“The Newsroom” Notes

In fairness, I will start this by admitting that I am not a huge Aaron Sorkin fan.  I have enjoyed some of his work before and I find his name telling, I simply don’t necessarily find it compelling.  “The Newsroom” is not, in fact, the kind of show I would watch on my own, I have seen the first 4 episodes at the behest of someone else.  Nevertheless, I’ve noticed some things…Spoilers involved.

 

1. Okay, the reason I am not rabid about the episode with Will going around “on a mission to civilize” all the women he’s dating is because I believe this is an instance where the show is deliberately showing Will’s folly, instead of believing as some do that the viewer is supposed to be on Will’s side in the affair.  The language used to describe it is deliberately pompous and reminiscent of imperialism, Will always does get the worst of the exchanges with no one offering real sympathy for what actually happened (as opposed to the resultant press), and let’s face it: SHELDON of “The Big Bang Theory” figured out that he was the problem when getting bad results of others faster than Will did in this episode.  And Sheldon merely got repeatedly told to “Go away!” instead of being physically accosted with liquids.  As I said, this backs up my interpretation that we are supposed to be laughing at Will instead of feeling for him here, but….if Sheldon Cooper catches on faster than your character in a social situation, than your character has sensitivity issues the size of Jupiter.

 

2. I have a lot of feelings about the portrayal of women on this show.  I’ve tried very hard to look at what’s actually shown all the time instead of just the few instances where feminine stereotypes clearly come into play, and…it’s still really muddled.  My main problem here is that so many of the big problems I have about the portrayal of the women could be fixed so easily, with so little time.  On the one hand, this enables me to just imagine it like that in my head without really changing much about the show.  On the other hand, if that’s all it would take, why couldn’t the show do that for me???  For instance:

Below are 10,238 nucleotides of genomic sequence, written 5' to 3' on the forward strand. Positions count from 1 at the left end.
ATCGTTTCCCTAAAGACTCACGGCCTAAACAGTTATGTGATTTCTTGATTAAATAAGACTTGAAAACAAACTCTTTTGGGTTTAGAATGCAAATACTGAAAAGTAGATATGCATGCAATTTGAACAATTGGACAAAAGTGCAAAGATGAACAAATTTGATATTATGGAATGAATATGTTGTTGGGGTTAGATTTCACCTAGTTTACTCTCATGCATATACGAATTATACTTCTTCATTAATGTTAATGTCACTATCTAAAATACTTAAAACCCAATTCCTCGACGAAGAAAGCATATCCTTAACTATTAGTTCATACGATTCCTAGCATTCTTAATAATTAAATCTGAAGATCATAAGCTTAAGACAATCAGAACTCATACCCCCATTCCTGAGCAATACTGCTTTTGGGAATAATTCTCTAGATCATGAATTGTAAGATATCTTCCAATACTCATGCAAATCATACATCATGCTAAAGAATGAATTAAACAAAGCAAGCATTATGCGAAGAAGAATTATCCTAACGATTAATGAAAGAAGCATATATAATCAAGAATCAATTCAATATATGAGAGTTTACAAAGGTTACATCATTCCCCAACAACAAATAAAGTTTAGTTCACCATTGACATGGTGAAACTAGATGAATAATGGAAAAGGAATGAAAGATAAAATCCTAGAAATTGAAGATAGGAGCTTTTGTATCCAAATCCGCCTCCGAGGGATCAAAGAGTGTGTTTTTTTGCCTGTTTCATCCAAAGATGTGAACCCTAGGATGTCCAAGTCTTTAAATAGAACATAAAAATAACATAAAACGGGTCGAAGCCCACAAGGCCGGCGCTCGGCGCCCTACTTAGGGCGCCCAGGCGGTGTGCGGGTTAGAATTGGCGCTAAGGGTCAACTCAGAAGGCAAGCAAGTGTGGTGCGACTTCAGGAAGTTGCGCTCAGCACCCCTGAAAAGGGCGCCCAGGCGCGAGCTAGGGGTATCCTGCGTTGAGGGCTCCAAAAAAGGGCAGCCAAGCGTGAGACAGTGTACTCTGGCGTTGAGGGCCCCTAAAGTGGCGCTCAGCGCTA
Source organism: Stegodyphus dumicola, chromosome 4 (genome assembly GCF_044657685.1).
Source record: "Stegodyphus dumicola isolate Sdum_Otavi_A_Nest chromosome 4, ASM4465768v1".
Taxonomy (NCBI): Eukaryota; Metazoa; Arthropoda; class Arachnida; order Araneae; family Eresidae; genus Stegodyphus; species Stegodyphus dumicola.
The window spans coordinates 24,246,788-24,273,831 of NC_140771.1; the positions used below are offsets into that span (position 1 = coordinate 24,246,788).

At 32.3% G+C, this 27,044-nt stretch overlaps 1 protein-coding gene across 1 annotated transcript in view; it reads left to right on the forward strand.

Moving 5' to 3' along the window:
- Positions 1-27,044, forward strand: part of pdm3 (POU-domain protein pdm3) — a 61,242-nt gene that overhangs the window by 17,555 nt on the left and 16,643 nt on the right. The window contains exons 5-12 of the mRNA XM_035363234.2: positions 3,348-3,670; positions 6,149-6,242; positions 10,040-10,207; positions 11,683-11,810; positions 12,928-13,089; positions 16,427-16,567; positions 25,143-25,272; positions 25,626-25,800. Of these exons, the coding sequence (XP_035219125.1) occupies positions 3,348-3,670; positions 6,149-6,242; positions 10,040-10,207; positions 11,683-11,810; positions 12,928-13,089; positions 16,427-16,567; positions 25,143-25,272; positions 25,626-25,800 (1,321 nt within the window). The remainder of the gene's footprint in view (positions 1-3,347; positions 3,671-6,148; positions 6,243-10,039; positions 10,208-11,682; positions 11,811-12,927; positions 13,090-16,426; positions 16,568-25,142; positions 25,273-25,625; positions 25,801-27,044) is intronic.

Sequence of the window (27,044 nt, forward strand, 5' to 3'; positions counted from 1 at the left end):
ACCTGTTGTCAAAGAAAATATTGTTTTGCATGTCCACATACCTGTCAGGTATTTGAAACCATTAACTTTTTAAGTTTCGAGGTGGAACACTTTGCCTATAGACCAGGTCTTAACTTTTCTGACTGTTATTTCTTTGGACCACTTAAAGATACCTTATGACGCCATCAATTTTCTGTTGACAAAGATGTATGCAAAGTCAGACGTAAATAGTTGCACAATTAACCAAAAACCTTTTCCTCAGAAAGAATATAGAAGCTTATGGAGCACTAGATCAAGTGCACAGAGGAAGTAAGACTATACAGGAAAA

-I actually understand why Maggie keeps going back to Don.  She seems to be working very hard to live up to her own standards of herself and, while misguided, it makes sense to me that part of achieving her idealized self is to be able to work on her own so well that she can make it work with a guy like Don instead of allowing a more supportive boyfriend to take care of her.  This seems like a real and understandable mistake for the character as opposed to the flat bad impression of women in relationships some are taking it as.  However, in order for that interpretation to work, the show should, you know, show that a bit.  Every time Maggie is shown actually acknowledging that she likes Jim, that she could use Jim’s help at something, etc., takes away from the simple idea that Maggie as a character has reasons.  The fact that the only champion of Maggie having reasons is the pining Jim just makes it seem that Jim is more sensitive to Maggie’s situation than she is herself and that he has the right to bestow confidence and wellness into her relationships and feelings.  None of these impressions is inherent in the characters themselves as written, but they are there in the way the story is being shown.  I get it-they want to build up feelings between Maggie and Jim, which is why they’re doing it this way.  But, guys…I’m not going to care about Maggie and Jim if you keep promoting the romance over the female lead in that story.  Characters first, then we can care about their emotions.  The fact that a romantic story is automatically favored over the girl’s personality also is very telling.